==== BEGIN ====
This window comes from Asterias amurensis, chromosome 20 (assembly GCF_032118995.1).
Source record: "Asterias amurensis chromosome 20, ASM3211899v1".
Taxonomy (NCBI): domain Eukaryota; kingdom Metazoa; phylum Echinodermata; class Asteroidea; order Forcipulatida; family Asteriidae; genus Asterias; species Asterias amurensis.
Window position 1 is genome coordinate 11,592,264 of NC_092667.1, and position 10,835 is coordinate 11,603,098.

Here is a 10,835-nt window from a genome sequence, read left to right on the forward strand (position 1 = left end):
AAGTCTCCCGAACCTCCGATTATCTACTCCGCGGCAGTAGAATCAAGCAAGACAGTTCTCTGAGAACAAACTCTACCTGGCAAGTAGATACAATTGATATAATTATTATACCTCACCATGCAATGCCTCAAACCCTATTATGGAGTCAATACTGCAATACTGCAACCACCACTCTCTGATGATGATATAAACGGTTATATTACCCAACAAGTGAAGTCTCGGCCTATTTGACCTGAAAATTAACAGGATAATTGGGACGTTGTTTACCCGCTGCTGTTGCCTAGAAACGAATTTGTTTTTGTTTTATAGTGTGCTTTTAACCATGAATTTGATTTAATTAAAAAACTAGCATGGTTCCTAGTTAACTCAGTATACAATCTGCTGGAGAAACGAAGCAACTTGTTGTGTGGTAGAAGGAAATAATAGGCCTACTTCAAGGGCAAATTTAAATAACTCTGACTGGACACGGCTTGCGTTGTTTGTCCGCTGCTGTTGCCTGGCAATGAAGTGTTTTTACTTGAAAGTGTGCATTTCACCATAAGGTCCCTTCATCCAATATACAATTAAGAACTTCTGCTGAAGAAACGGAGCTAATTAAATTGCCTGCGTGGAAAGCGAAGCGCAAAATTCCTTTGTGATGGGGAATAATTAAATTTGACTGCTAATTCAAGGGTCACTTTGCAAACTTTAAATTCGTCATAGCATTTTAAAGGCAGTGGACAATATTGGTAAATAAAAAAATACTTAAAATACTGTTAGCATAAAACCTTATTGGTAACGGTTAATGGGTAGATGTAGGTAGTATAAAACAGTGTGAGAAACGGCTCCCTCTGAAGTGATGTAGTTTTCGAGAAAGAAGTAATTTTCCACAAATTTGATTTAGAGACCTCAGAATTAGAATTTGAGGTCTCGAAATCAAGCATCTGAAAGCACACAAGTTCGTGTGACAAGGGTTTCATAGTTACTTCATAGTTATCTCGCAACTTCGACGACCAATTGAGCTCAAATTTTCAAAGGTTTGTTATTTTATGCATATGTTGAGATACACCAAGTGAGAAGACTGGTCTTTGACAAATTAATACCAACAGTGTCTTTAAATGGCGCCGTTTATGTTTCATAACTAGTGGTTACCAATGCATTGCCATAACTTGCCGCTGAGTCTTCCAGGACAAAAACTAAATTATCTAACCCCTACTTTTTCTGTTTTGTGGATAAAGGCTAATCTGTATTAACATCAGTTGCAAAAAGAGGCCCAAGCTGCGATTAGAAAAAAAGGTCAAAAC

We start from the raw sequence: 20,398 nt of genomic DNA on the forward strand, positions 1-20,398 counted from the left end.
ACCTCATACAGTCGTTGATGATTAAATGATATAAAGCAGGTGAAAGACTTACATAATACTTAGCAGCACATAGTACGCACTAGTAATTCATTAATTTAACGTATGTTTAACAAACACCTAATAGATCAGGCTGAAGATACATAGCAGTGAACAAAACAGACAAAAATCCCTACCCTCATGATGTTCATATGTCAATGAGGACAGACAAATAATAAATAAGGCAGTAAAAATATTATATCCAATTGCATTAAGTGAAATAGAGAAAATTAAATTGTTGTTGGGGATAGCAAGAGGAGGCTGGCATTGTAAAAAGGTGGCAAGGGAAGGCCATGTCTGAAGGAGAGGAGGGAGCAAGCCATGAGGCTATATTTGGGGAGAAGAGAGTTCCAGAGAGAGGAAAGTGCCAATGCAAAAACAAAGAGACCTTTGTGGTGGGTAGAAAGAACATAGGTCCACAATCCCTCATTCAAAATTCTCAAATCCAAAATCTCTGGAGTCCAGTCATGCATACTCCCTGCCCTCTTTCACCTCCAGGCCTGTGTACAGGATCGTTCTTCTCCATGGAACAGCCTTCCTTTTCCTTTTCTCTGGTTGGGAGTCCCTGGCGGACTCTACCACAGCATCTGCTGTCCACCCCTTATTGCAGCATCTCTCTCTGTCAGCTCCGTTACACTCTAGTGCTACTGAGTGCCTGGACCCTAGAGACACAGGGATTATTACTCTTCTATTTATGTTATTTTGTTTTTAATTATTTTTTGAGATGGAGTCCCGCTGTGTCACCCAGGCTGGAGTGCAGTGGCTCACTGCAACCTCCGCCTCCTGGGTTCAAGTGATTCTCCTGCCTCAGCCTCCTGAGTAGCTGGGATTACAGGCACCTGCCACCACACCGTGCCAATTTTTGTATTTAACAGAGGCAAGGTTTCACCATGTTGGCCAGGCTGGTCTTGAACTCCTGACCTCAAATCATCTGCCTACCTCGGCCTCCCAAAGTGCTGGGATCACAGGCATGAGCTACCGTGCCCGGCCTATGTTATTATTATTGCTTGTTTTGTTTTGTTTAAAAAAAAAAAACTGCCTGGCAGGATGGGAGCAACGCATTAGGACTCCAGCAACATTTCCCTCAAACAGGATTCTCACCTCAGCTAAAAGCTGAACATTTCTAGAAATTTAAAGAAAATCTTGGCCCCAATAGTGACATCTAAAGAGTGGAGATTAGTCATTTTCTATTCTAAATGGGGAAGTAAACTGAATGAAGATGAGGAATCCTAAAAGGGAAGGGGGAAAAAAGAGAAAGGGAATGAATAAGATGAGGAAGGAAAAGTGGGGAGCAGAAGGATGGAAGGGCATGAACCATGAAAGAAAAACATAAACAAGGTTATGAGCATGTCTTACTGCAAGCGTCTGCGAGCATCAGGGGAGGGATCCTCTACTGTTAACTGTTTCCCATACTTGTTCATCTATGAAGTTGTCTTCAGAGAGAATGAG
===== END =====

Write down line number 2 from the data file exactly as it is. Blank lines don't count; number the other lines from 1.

Source record: "Asterias amurensis chromosome 20, ASM3211899v1".